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Virologica Sinica, 30 (5) : 344-353, 2015
Research Article
Human enteric viruses – potential indicators for enhanced monitoring of recreational water quality
1. Department of Public Health Sciences, University of Hawai‘i at Mānoa, Honolulu, Hawaii 96822, USA
2. Water Resources Research Center, University of Hawai‘i at Mānoa, Honolulu, Hawaii 96822, USA
 Correspondence: yuanan@hawaii.edu
(2174.99KB)  (116.32KB)  
Abstract
Recreational waters contaminated with human fecal pollution are a public health concern, and ensuring the safety of recreational waters for public use is a priority of both the Environmental Protection Agency (EPA) and the Centers for Disease Control and Prevention (CDC). Current recreational water standards rely on fecal indicator bacteria (FIB) levels as indicators of human disease risk. However present evidence indicates that levels of FIB do not always correspond to the presence of other potentially harmful organisms, such as viruses. Thus, enteric viruses are currently tested as water quality indicators, but have yet to be successfully implemented in routine monitoring of water quality. This study utilized enteric viruses as possible alternative indicators of water quality to examine 18 different fresh and offshore recreational waters on O‘ahu, Hawai‘i, by using newly established laboratory techniques including highly optimized PCR, real time PCR, and viral infectivity assays. All sample sites were detected positive for human enteric viruses by PCR including enterovirus, norovirus genogroups I and II, and male specific FRNA coliphage. A six time-point seasonal study of enteric virus presence indicated significant variation in virus detection between the rainy and dry seasons. Quantitative PCR detected the presence of norovirus genogroup II at levels at which disease risk may occur, and there was no correlation found between enteric virus presence and FIB counts. Under the present laboratory conditions, no infectious viruses were detected from the samples PCR-positive for enteric viruses. These data emphasize both the need for additional indicators for improved monitoring of water quality, and the feasibility of using enteric viruses as these indicators.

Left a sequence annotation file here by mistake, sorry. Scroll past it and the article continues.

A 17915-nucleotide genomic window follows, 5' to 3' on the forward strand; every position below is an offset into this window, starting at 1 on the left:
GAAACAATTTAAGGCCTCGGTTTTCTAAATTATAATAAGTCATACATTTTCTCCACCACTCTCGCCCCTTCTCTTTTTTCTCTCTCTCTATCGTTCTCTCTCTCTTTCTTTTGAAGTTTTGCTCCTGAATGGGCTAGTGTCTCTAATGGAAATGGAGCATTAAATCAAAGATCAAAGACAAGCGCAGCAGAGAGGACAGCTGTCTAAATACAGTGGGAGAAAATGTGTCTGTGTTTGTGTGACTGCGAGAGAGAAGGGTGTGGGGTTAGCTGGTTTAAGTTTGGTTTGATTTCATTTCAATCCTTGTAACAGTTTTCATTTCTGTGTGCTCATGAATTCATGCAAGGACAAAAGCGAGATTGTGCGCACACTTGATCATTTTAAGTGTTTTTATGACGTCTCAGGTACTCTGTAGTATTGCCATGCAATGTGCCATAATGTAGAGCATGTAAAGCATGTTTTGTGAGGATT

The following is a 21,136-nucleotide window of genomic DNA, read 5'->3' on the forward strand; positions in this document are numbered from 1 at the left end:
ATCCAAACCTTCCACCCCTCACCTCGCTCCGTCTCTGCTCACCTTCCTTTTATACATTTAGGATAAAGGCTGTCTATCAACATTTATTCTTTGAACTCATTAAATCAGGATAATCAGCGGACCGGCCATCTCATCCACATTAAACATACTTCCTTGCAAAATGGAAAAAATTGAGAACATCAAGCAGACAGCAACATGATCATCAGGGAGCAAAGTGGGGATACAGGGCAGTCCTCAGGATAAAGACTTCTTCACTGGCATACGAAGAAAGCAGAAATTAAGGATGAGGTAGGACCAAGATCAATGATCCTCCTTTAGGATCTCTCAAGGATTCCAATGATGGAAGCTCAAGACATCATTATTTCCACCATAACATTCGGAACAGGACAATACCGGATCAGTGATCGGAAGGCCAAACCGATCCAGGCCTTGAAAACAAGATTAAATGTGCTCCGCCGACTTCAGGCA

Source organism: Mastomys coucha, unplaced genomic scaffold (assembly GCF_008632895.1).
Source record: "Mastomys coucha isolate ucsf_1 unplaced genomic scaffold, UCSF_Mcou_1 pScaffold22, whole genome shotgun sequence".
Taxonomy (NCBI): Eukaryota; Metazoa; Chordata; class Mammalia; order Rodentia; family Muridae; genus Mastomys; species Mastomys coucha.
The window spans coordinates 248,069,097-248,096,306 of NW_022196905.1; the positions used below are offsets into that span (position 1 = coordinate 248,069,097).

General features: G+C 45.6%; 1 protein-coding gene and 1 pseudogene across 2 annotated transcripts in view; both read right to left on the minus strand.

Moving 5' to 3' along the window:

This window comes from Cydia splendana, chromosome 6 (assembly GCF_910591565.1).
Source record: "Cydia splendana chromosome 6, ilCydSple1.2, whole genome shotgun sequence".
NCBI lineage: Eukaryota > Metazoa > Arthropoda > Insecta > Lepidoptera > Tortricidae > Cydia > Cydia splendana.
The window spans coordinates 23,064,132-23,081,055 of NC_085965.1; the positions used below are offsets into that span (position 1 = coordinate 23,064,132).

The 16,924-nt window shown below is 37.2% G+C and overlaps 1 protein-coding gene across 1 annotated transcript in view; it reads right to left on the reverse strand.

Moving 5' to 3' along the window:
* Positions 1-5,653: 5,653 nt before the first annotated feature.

Received: 8 Sep 2015  Accepted: 10 Oct 2015  Published online: 20 Oct 2015
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